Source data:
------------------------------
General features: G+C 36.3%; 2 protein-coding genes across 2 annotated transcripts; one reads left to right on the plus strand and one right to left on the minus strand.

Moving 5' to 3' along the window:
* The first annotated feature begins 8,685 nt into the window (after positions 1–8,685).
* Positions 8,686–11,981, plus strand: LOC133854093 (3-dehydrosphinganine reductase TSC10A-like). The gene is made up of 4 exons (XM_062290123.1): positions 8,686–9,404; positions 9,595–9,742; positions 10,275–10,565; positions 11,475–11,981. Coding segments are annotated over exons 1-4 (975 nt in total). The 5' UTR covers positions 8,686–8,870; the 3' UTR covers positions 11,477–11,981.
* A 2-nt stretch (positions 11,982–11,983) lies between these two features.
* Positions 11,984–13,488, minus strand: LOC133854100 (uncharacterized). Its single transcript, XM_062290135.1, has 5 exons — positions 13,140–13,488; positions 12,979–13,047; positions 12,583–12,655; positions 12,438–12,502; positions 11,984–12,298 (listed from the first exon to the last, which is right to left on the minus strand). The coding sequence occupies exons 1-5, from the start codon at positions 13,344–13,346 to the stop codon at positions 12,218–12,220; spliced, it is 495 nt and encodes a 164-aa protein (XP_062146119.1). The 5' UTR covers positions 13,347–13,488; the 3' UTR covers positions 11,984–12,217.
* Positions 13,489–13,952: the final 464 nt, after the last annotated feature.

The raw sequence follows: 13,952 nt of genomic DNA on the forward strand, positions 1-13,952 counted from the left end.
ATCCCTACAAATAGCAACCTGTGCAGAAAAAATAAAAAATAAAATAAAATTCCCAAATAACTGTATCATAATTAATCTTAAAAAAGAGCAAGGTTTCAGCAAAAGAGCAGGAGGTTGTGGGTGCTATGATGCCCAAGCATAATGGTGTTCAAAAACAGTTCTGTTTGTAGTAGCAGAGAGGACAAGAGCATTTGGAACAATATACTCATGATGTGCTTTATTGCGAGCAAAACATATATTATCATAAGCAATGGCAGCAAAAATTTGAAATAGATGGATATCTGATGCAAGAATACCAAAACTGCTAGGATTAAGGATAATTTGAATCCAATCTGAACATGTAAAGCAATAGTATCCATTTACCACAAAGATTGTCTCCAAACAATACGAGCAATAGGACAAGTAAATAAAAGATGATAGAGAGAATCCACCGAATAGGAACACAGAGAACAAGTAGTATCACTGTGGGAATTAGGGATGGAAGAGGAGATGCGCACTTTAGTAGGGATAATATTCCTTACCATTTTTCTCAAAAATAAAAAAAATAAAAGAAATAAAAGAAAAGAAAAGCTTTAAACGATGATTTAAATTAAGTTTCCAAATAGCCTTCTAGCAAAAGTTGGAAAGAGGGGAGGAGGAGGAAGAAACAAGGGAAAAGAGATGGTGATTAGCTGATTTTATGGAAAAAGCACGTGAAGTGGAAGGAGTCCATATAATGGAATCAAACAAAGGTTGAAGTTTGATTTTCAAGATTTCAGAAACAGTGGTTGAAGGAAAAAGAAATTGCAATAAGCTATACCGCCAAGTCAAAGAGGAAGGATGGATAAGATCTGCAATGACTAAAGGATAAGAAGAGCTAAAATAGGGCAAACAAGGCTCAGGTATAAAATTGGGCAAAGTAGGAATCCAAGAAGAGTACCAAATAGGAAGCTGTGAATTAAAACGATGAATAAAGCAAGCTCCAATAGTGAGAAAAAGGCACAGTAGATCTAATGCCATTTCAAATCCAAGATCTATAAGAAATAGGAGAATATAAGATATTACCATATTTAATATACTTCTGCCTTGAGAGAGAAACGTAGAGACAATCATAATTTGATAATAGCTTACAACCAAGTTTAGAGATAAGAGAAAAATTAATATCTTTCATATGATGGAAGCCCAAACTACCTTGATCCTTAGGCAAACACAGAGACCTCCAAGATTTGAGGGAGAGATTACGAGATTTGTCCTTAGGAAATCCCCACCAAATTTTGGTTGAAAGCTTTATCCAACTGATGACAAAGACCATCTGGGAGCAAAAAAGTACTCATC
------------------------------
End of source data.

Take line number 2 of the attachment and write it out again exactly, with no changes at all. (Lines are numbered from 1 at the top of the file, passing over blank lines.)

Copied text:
Moving 5' to 3' along the window: